Fifth Third, Regions Tally Damage from Deposit Advance Price Drop
Fifth Third Bancorp has lowered fees and eased terms on short-term, small-dollar loans as it awaits clearer guidance from regulators on the product's future.November 3
Bankers are mulling new ways to serve consumers with low incomes and poor credit profiles after the crackdown on deposit advances, but the prospect of smaller profits and continuing uncertainty about regulations may dissuade a serious effort.February 19
Wells Fargo (WFC), U.S. Bancorp (USB), Fifth Third Bancorp (FITB) and Guaranty Bank of Wisconsin all pulled the plug Friday on a controversial lending product that competes with payday loans.January 17
Fifth Third Bancorp expects to lose $100 million this year in net interest income as a result of a steep price reduction on a controversial short-term consumer loan product, the company said.
Meanwhile, Regions Financial revealed that it lost $4 million in fees during the fourth quarter as a result of its decision to stop offering a similar product.
Fifth Third and Regions are the latest banks to detail the financial fallout of the regulatory crackdown on the product, which is known inside the banking industry as a "deposit advance," and derided by critics as a "bank payday loan."
Early last year, U.S. Bancorp's chief financial officer said that his company's version of the deposit advance product, which is no longer available, earned approximately $50 million per quarter.
Other banks that discontinued the product last year in response to regulatory guidance include Wells Fargo and BOK Financial.
By reducing the consumer's cost of borrowing by 70%, Fifth Third is the first bank to try to salvage the deposit advance.
Under the new terms, which took effect Jan. 1, consumers pay a $3 fee for a $100 advance. That's down from $10 before. Customers also have 45 days to repay their advances, rather than 35 days. In addition, there are changes meant to cut down on borrowers rolling over their loans month after month.
It's unclear whether the changes offer a long-term solution for the Cincinnati bank, as Fifth Third officials acknowledged Wednesday in discussing fourth-quarter results. For now, the $134 billion-asset bank is only offering the product to existing customers.
Yet to be determined is whether the revised product will comply with new rules on deposit advances, which are expected to be released by the Consumer Financial Protection Bureau later this year.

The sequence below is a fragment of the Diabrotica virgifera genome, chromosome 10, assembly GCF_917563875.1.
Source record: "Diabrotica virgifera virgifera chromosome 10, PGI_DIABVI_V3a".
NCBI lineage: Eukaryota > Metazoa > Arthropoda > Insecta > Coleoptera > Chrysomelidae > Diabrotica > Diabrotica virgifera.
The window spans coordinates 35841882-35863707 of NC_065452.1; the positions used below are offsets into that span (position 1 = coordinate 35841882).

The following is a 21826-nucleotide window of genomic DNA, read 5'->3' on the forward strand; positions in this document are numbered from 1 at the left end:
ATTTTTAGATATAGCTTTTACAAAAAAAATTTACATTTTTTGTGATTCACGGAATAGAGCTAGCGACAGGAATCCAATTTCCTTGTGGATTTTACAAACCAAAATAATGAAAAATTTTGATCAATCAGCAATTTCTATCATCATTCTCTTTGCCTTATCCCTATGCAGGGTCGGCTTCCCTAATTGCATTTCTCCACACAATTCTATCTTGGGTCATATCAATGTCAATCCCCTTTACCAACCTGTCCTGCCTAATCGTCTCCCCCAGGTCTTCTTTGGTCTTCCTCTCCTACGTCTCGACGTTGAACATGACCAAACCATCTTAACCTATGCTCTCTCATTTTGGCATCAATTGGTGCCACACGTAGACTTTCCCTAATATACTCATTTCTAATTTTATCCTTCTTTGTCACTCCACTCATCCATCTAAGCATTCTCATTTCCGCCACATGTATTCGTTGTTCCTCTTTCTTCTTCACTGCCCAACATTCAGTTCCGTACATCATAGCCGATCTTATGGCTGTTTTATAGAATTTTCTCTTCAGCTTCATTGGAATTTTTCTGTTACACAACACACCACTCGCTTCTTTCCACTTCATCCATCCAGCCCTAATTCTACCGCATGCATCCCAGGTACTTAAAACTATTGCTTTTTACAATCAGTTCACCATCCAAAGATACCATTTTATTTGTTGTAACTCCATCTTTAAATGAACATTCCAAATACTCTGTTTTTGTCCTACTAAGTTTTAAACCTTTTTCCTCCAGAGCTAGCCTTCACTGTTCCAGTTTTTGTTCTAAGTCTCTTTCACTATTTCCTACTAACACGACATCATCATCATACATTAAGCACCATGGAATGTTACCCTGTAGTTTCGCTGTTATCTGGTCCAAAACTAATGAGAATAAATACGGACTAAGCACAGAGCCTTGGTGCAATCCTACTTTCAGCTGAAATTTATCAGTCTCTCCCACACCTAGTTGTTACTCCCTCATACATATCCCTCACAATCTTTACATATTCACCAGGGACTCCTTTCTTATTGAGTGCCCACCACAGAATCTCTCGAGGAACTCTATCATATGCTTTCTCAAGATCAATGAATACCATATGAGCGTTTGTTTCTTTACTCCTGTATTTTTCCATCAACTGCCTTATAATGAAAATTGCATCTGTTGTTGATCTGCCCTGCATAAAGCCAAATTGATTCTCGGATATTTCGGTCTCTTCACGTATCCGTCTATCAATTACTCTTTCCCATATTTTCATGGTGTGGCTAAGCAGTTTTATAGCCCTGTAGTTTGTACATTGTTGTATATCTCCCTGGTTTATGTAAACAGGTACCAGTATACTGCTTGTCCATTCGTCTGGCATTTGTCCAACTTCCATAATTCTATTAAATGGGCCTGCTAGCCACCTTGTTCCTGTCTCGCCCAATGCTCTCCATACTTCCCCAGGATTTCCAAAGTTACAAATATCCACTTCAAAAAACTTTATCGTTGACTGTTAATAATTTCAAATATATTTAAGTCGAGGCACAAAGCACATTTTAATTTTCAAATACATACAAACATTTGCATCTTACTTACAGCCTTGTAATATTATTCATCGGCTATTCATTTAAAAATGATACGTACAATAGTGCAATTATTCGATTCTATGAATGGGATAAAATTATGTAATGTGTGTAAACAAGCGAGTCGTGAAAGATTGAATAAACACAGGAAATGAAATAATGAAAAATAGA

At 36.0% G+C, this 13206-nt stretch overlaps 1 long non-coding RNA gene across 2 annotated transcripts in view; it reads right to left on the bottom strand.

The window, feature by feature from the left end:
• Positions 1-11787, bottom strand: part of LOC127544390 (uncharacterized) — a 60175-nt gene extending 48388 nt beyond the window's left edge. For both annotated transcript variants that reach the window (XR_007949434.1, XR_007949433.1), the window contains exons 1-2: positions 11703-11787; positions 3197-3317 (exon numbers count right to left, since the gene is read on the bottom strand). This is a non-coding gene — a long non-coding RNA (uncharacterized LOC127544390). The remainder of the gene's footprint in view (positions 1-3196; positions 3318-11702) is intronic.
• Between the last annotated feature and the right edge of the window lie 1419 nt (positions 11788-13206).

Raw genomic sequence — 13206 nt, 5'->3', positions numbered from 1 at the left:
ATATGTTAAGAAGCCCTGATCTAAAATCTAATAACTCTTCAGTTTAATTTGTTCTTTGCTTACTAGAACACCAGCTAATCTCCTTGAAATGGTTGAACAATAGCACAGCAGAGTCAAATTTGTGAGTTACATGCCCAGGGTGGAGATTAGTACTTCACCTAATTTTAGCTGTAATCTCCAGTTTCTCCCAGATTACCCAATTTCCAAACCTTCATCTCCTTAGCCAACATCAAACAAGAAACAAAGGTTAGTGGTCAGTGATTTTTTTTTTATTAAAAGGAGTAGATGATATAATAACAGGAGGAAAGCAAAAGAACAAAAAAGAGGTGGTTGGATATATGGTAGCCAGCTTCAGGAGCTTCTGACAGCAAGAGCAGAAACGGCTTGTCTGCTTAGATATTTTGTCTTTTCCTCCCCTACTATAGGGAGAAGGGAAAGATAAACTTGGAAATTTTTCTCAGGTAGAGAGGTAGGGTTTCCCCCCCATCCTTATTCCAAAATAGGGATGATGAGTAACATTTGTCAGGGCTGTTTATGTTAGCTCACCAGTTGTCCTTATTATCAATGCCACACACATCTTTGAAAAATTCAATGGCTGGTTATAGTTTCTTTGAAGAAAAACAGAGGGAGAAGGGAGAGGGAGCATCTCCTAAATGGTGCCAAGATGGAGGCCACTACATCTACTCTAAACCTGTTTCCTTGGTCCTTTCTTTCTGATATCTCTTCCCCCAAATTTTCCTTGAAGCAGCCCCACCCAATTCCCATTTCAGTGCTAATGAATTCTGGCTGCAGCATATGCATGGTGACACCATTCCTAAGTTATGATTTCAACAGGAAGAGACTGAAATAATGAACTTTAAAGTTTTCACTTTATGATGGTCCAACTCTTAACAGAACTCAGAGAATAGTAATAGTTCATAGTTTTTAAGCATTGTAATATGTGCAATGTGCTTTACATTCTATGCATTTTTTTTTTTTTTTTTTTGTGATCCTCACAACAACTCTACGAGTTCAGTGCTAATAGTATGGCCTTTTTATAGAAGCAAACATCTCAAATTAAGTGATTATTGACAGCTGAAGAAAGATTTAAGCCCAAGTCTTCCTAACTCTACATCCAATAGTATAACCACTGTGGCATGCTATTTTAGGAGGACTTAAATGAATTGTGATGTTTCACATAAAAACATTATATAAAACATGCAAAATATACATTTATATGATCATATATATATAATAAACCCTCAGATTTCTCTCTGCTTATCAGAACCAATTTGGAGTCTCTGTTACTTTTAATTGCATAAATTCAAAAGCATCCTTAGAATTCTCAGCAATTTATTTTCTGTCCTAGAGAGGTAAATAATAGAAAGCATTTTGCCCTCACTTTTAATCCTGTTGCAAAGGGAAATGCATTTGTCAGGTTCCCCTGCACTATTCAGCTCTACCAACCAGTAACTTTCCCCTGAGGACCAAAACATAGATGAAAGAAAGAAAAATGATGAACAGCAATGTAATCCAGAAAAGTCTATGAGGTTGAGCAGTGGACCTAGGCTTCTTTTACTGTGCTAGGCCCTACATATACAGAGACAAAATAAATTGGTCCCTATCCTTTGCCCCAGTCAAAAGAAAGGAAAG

Ultimately, Fifth Third faces one of three outcomes, Chief Financial Officer Tayfun Tuzun said during a conference call with analysts. Depending on what the CFPB's rules require, the bank will continue offering the product under the current terms, revise it again or stop offering it altogether.
"We still seek to address the needs of those customers," Tuzun said.
Fifth Third spokesman Larry Magnesen said that the bank earned approximately $130 million from deposit advances last year, and that figure is expected to fall to $30 million this year.
"Our customers like this product very much," Magnesen said.
Consumer advocates aren't satisfied with the changes Fifth Third has made, even though the product is more affordable than it used to be.
Paul Leonard, director of the Center for Responsible Lending's office in California, said the loans still feature high interest rates, and the bank makes no evaluation of the borrowers' ability to repay the loan.
"This product still has the same core problems that the other bank payday products had," he said.
Regions, a $119-billion asset bank based in Birmingham, Ala., phased out its deposit advance product in 2014, completing the process in the fourth quarter, according to company spokeswoman Evelyn Mitchell.
Regions has no plans to revive the deposit advance, though the bank has introduced new secured lending products for consumers since the product's discontinuation.
Regions also announced Wednesday that its fourth-quarter revenue was reduced by $8 million as a result of customer reimbursements. The reimbursements were related to a change in how Regions assesses fees on customers who have bounced a check or otherwise been charged for lacking sufficient funds in their accounts.